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Yes, there's a lot of violence. Yes, it's grim. The bodyguards, Cage and Slater, are instructed to kill the windtalkers rather than let them fall into enemy hands.
This is a big war movie, not quite on the scale of Saving Private Ryan, but somewhere between something that grand and magnificent and, say, Behind Enemy Lines. Cage and Slater do a good job with their parts, which aren't very fully fleshed out characters.
Woo's direction used to be so over-the-top and artsy... the fight scenes used to be like cartoons, with bad guy and good guy blazing away at each other with two pistols... the most violent scenes were often preceded by or accompanying flocks of birds taking to flight, and bullet-riddled bodies always seem to pirouet in slow motion before they fall down dead. Woo has left a lot of the old personal director's style out of this one, actually. There ARE a lot of bullets, and a lot of the fighting scenes are very unrealistic (true to old Woo there), and there is one scene very reminiscent of old John Woo, where a butterfly floats gracefully above a river then suddenly a bloody body falls into that river, destroying the gorgeous image, juxtaposing a graceful natural image with a gory violent one, etc.
ANYWAY, mostly this is a shoot 'em up war movie, and the old John Woo style is MOSTLY absent.
The story has that one feature going for it, the protection of the Navajo codetalkers, but otherwise it's a very standard war movie, in terms of plot.Read more ›
First of all, if the focus of a Navajo Code Talker movie is supposed to focus on the Navajo Code Talkers and their involvement in WWII, why is the movie centered around Nicolas Cage's character while Adam Beach and Roger Willie play supporting roles?
Second, since a lot of folks are not informed about this part of WWII history, wouldn't it have been a much better movie if they showed the origin of the Code Talkers before they faced the horrors of war in the Pacific Theatre?
My uncle stood proud among the surviving Code Talkers as they were recently honored for their service in the Pacific. (note: at the beginning of the movie, he is the elder in the hat that talks to Yahzzie before he gets on the bus. He also served as technical consultant.) I'm sure after seeing the movie and having survived WWII, I doubt he enjoyed seeing the Code Talkers' back-burner depiction in the film.
Nice "action" movie, though.
Nicolas Cage plays Sgt. Joe Enders. He's already demonstrated his ability to follow orders. In the Solomon Islands campaign, his unit fought to the last man - Enders himself - to defend some piece of scummy swamp. After recovering from injuries, Joe is assigned as guardian to a newly enlisted Navajo, Pvt. Ben Yahzee (Adam Beach), who's a rookie radioman in a Marine recon outfit that's part of the assault on Saipan. Joe's orders are to protect the Navajo code "at all costs", which means, in effect, that Enders must be ready to kill Yahzee rather than allow the latter to be captured by the enemy.
Director John Woo has buried the nugget of a pretty good story in so many dead bodies and special effects that it's virtually lost to view. Woo must have been trying to outdo WE WERE SOLDIERS and BLACK HAWK DOWN in body count. Even when the beleaguered Marines discover they're almost out of ammo, they still manage to mow down the onrushing Japanese in scores. Joe Enders himself, suffering the guilt and rage from being the only survivor of his former Solomon Islands unit, is a one man killing machine seemingly capable of storming Tokyo single-handed. The hapless Ben finds himself put in harm's way as he's forced to trail along after his minder and watch the carnage. The combat action isn't even always plausible.Read more ›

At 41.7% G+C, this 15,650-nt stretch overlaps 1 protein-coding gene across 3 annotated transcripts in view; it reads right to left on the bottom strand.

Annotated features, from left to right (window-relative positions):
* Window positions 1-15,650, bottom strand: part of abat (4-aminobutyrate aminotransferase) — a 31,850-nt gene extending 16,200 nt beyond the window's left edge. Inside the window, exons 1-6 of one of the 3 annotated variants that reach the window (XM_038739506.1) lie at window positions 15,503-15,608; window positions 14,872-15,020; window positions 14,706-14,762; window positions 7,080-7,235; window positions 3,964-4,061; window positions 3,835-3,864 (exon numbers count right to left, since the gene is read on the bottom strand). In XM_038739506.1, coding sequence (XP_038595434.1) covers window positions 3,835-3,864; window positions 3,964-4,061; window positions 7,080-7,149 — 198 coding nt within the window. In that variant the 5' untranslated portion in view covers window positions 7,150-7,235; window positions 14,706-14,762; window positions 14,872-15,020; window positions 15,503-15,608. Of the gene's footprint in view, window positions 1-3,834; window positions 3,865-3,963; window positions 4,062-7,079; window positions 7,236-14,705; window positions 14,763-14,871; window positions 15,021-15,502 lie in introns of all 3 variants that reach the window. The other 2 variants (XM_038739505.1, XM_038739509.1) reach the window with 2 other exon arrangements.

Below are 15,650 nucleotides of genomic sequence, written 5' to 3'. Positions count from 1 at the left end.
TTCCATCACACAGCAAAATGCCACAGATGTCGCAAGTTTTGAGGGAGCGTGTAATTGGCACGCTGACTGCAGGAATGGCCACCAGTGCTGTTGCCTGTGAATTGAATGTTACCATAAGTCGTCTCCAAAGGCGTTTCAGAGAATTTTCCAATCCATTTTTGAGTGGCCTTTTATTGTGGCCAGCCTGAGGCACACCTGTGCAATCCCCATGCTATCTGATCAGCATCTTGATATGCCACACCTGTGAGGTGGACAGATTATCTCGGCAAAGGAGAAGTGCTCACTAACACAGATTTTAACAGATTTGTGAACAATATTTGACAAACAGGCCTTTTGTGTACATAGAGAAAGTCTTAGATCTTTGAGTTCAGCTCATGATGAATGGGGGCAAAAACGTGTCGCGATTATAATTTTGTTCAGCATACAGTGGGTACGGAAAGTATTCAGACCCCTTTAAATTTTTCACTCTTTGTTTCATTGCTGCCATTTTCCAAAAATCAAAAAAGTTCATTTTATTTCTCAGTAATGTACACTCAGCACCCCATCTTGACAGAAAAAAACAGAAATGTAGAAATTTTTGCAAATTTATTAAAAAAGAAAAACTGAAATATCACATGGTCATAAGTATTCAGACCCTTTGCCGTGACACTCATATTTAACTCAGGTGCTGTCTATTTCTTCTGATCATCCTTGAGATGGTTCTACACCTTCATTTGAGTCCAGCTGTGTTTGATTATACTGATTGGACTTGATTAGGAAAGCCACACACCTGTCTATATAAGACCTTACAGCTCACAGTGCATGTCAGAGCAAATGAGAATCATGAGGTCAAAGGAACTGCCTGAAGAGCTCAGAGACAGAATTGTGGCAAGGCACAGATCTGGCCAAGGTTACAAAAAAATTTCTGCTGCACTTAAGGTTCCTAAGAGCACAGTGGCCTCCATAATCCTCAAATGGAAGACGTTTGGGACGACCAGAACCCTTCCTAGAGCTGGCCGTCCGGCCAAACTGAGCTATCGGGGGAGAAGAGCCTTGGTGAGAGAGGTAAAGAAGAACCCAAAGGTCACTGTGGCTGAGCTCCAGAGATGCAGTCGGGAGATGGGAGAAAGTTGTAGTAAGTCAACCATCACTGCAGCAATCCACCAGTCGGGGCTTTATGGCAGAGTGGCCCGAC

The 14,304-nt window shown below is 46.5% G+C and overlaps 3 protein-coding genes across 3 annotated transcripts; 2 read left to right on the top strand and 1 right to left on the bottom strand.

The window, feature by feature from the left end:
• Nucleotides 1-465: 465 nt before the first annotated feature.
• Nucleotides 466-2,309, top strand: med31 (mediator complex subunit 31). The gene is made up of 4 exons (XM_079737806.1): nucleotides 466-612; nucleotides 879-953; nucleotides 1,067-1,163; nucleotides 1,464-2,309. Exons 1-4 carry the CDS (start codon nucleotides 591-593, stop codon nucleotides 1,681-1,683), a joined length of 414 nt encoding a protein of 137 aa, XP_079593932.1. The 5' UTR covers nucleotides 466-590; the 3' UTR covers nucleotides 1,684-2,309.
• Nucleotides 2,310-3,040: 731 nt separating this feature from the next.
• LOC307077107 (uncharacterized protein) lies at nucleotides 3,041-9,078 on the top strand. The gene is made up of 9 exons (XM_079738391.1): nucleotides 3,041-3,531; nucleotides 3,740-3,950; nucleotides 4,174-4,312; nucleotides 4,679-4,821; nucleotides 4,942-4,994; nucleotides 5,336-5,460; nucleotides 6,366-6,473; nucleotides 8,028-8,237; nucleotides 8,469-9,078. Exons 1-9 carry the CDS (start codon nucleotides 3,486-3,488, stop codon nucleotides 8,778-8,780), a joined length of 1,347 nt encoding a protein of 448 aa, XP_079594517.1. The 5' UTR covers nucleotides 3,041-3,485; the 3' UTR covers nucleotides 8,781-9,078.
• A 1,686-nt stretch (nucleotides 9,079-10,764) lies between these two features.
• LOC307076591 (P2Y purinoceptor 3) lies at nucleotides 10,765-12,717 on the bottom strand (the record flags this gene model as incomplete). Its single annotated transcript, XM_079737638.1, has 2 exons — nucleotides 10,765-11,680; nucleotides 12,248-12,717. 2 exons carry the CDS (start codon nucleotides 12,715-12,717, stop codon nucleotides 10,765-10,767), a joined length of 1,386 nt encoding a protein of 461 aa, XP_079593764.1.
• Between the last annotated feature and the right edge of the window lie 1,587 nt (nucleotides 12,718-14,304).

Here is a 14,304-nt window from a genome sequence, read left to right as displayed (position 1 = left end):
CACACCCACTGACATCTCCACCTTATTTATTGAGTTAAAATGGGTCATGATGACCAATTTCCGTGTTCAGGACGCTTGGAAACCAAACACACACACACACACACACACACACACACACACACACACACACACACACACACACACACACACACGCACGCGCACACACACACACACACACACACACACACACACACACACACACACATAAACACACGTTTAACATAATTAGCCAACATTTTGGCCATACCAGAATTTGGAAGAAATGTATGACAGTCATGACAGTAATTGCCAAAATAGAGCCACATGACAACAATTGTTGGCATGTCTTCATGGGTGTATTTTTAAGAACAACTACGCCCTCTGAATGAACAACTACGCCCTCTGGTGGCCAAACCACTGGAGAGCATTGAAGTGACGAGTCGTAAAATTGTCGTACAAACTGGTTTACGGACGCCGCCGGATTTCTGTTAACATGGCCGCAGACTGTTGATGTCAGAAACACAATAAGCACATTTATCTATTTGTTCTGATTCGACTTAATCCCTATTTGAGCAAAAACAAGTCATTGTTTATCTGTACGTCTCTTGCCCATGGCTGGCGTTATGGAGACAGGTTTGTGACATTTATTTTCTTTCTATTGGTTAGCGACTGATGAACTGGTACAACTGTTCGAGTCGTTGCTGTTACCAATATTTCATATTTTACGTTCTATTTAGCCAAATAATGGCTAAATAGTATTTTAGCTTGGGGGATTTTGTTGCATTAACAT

Joe Enders is a guy with a lot on his mind. First, there is the guilt. As a corporal in the Solomon Islands invasion, Enders abruptly inherited a small unit command when both his superiors were killed - and then just as quickly lost all his men in a Japanese counterattack. The lone survivor of the attack, he is sent to a naval hospital in Hawaii to recuperate, but he conceals a painful injury in order to return to combat. Instead of being allowed to return to the front lines, Joe is assigned to protect a wet-behind-the-ears codetalker named Ben Yahzee. Already traumatized by failing to save his old unit, Joe is in no mood to make friends with Ben, knowing that he might someday be forced to kill him in order to protect the code he carries. You know just where this movie is going.
There's a point somewhere in Windtalkers when the viewer begins to ask questions. And that's not a good thing. Like, with about a bazillion Marines on Saipan, how come there aren't any officers? You've got a gunnery sergeant (Peter Stormare) running what appears to be about a battalion of guys. No knock on sergeants, but I don't think that's the way it's supposed to work, even in the Marine Corps.Read more ›
Most Recent Customer Reviews
My husband and I recently stopped at a Comfort Inn in Gallup NM. There in the lobby was a wonderful tribute to the men who were the Code Talkers or Windtalkers during World War... Read morePublished 14 days ago by Rebecca Hansberger
will seeit this saturday i have seen it before always wanted it. yes it is a great movie.Published 1 month ago by john zink
I bought it for my brother. He asked me to see if I could find it on here and of course thats a no brainer. I found the directors cut for cheaper than I thought Id find any cut. Read morePublished 2 months ago by S. Conley
I loved the Navajo story and stories our greatest generation.Published 2 months ago by Joseph L. Cannava
This movie was just a bunch of fighting and bombs blowing up. They gave maybe a total of 5 minutes to the Navajo language and didn't portray the Navajo's as the men or courage and... Read morePublished 2 months ago by Virginia
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